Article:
I consider myself a minimalist, but as I sit in the closet floor choosing which things to part with and filling up another box to donate, I can’t help feeling like I’m still missing the bigger picture.
I don’t have many possessions these days, but my relationship with stuff isn’t exactly working. I’ve trained myself to evaluate each possession in relationship to my ideals, and held against my beliefs of love, joy, freedom, and peace, no item I own seems to matter much. It keeps my house neat and my time free, but the same line of thinking that inspires me to let go of so many objects also shrinks the joy in the things I decide to keep.
Finding joy in material things certainly isn’t necessary for having a joyful life, and given the choice between the extremes of suffocation by stuff and starvation of material joy, I’d choose starvation. But isn’t there a better way?
Engagement with the material world is unavoidable, and measuring its worth according to my needs feels cold and self-centered.
Can’t I find a better method to navigate the material world, one that allows me to derive joy without threatening to fill up my spaces with stuff?
Here on the floor, sifting through my things, it’s clear that I am not only choosing which things to own, but that I am also choosing ownership. If we’re looking for peace, perhaps it’s not our possessions, but our perceptions that require curating. So I decided to pause in asking which things don’t serve me, and start examining the nature of ownership in itself.
Ownership: Truth or Myth?
At its most fundamental, ownership is defined as a right to possess. It’s a concept that extends far beyond our closets. All of existence is divvied up by various imaginary boundaries that classify, categorize, and separate every square inch of land, every object, animal, and person. Everything and everyone exists in relationship to whatever has dominion over it.
Our unquestioning acceptance of ownership sets the stage to be overwhelmed by what we own and discontent with what we don’t. Ownership is a human creation. It’s a tool of social order, but we apply it to our own lives as a truth. We try to bend our hearts and our stuff to operate around it.
Realizing the concept of ownership, the same concept I apply to the stuff I keep in my own closet, is part of the conceptual framework for crime, war, and slavery makes me want to rethink the way I approach ownership in my own life.
Ownership might be a means to order, peace, and fairness, but ownership is not order, peace, or fairness. I’m starting to see ownership as not only as problematic on a personal scale, but as an antithesis of freedom in general. Ownership might be the way of the world, but does that mean it has to be the way of our hearts?
Breaking the Spell of Stuff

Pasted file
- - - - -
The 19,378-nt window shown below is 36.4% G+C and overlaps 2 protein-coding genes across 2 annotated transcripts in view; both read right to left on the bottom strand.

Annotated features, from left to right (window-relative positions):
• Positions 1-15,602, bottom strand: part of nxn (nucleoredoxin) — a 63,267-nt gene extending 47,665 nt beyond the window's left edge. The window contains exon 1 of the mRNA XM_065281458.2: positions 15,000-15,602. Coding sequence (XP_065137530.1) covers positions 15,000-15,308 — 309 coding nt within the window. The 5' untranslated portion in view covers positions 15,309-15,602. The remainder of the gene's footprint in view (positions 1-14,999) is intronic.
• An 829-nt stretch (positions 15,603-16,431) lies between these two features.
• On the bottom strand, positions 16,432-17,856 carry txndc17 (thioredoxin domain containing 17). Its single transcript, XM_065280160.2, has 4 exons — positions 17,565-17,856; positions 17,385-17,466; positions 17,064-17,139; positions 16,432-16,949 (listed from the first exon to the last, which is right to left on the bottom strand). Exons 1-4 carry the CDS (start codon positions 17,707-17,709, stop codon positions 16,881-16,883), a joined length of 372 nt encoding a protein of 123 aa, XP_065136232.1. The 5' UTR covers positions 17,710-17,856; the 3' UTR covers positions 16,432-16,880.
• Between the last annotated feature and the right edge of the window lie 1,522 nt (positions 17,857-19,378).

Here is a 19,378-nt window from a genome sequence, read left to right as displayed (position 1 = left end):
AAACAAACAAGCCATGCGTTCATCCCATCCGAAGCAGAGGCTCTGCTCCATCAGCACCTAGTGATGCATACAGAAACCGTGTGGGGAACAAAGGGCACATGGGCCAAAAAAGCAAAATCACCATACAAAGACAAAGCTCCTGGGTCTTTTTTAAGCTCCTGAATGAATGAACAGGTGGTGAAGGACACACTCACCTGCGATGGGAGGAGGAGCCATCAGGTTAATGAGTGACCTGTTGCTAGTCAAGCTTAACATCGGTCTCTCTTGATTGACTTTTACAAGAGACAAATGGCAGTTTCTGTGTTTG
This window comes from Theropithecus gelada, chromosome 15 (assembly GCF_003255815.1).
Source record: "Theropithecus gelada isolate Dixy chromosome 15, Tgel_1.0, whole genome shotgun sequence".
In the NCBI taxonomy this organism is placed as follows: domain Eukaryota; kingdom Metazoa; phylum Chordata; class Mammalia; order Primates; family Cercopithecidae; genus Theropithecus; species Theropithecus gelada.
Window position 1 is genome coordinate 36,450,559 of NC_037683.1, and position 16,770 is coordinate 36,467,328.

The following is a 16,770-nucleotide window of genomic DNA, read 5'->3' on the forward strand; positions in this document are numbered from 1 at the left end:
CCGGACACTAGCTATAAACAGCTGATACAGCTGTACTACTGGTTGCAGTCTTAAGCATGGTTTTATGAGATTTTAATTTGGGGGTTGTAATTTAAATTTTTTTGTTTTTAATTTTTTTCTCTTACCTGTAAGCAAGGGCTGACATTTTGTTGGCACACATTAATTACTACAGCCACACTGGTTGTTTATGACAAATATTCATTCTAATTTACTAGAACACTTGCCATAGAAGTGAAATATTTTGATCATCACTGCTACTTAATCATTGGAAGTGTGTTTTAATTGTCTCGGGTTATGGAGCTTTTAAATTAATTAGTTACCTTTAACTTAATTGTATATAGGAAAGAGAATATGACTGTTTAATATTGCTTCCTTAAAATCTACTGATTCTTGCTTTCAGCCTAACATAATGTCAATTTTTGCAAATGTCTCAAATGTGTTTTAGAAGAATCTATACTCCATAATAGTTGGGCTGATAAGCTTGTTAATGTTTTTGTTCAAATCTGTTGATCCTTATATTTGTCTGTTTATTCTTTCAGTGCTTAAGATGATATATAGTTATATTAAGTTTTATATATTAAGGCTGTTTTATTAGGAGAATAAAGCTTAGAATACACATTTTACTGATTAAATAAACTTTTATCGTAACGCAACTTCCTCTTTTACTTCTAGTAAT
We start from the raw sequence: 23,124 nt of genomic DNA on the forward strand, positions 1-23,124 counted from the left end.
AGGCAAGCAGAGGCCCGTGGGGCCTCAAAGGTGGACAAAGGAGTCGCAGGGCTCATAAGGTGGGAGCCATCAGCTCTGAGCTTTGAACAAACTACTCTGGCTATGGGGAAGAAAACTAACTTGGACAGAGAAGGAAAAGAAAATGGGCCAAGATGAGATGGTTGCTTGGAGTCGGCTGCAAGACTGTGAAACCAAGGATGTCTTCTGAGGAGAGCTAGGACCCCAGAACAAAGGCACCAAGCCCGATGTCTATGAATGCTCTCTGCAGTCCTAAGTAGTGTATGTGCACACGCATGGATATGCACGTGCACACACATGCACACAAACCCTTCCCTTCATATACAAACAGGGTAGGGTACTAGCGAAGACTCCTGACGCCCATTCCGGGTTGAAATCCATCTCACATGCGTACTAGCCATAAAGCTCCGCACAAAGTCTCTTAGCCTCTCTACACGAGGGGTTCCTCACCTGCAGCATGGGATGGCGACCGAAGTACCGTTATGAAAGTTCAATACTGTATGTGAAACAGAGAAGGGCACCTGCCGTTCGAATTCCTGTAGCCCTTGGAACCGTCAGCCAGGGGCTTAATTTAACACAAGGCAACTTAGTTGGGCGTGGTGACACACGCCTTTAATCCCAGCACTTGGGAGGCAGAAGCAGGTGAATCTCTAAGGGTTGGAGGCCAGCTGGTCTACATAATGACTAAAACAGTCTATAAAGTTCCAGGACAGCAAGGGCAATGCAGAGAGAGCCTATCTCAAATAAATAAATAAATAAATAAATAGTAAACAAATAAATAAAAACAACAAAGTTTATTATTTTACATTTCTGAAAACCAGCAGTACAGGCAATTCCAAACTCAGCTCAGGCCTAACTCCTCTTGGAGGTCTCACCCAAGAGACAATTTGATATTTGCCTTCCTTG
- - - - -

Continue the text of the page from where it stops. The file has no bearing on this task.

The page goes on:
I hoped there was a better way, so I decided to redefine my interaction with the material world, and I replaced ownership with these three kinder beliefs that promote joy instead of suffocating or starve it.
1. Find respect for objects in themselves.
When I began to question the concept of ownership, I found myself with more respect for everyday objects, not unlike the respect I give to ancient artifacts or famous works of art.
Every item, even something I would call ugly or cheap or outdated, is built from the basic materials in nature that I easily find awe-inspiring and beautiful. That 1970’s couch in the basement might not match my decor, but I have respect for the ground that grew the tree to make the wood for its frame, the cotton that bristled against the wind before being woven into its fabric, and the humans who sketched and re-sketched its lines and chose the exactly perfect shade of yellow for its color.
I began to respect that each object has an identity and a presence. Each thing was designed and created with intention. Each item in my closet exists in its own right. Its worth is unaffected by whether I drop it at Goodwill or keep it forever.
2. See objects as companions.
My new respect for the material world shifted my view of objects from possessions to companions, and I’m finding a sense of peace and adventure where I previously saw only burden. Discarding the concept of ownership means that objects are free to come and go naturally.
Before making a purchase, I used to consider if the thing was worthy of the space and money it would cost. It worked, but it felt miserly and judgmental. The process was full of skepticism and devoid of joy.
Instead, now I ask if I can provide a proper place for that object to rest, not so unlike taking in a new pet. Is there a place for this thing in my life? Can I be trusted with the stewardship of this object?
When my appreciation for an object has diminished or its place in my life has changed, it’s that same respect that requires me to send it on its journey to a new home. It doesn’t make sense to stack unused and unloved objects in my closet, no more sense than it makes to imprison my friends in my house indefinitely just in case I feel like hanging out with them someday.
3. Appreciate without possessing.
Considering objects as companions instead of possessions makes me more naturally reserved when taking home new items.
If we appreciate things in themselves and have proper respect for them, we don’t need control over them to recognize their value or beauty. Shifting away from ownership to something more meaningful and kind leads me to a true appreciation that doesn’t inspire possession, but supersedes it.
For a while, I diminished the value of the material world to avoid owning too much stuff. And it worked- sort of. But why not instead, since we have the choice, build stuff up instead of tear it down and see beauty and wonder in everything? Why not cultivate the respect for the world that we should have had all along? And as we temper our egos, let minimalism appear as a natural result?